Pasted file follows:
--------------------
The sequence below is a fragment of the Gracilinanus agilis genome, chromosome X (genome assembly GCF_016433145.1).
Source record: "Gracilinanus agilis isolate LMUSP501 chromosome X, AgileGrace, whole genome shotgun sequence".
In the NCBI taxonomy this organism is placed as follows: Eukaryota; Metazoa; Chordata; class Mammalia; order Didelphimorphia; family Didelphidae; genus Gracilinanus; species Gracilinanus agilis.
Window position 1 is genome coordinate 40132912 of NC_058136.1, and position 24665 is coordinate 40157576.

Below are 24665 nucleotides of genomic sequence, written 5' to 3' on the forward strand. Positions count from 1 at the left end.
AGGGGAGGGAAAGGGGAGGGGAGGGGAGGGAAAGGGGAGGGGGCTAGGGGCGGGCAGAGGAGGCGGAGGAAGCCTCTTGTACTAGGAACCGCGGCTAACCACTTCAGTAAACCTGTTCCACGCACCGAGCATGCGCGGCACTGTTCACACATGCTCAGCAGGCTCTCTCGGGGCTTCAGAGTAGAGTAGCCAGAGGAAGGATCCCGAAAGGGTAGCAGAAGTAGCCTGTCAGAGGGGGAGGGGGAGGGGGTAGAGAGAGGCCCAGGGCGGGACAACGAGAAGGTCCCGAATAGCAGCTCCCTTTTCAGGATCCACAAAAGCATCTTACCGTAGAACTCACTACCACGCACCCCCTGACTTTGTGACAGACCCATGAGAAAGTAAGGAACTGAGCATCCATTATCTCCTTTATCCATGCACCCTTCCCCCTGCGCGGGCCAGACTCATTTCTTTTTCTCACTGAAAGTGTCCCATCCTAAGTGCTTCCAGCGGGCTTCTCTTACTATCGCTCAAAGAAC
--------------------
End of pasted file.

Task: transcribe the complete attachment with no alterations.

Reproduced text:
The sequence below is a fragment of the Gracilinanus agilis genome, chromosome X (genome assembly GCF_016433145.1).
Source record: "Gracilinanus agilis isolate LMUSP501 chromosome X, AgileGrace, whole genome shotgun sequence".
In the NCBI taxonomy this organism is placed as follows: Eukaryota; Metazoa; Chordata; class Mammalia; order Didelphimorphia; family Didelphidae; genus Gracilinanus; species Gracilinanus agilis.
Window position 1 is genome coordinate 40132912 of NC_058136.1, and position 24665 is coordinate 40157576.

Below are 24665 nucleotides of genomic sequence, written 5' to 3' on the forward strand. Positions count from 1 at the left end.
AGGGGAGGGAAAGGGGAGGGGAGGGGAGGGAAAGGGGAGGGGGCTAGGGGCGGGCAGAGGAGGCGGAGGAAGCCTCTTGTACTAGGAACCGCGGCTAACCACTTCAGTAAACCTGTTCCACGCACCGAGCATGCGCGGCACTGTTCACACATGCTCAGCAGGCTCTCTCGGGGCTTCAGAGTAGAGTAGCCAGAGGAAGGATCCCGAAAGGGTAGCAGAAGTAGCCTGTCAGAGGGGGAGGGGGAGGGGGTAGAGAGAGGCCCAGGGCGGGACAACGAGAAGGTCCCGAATAGCAGCTCCCTTTTCAGGATCCACAAAAGCATCTTACCGTAGAACTCACTACCACGCACCCCCTGACTTTGTGACAGACCCATGAGAAAGTAAGGAACTGAGCATCCATTATCTCCTTTATCCATGCACCCTTCCCCCTGCGCGGGCCAGACTCATTTCTTTTTCTCACTGAAAGTGTCCCATCCTAAGTGCTTCCAGCGGGCTTCTCTTACTATCGCTCAAAGAAC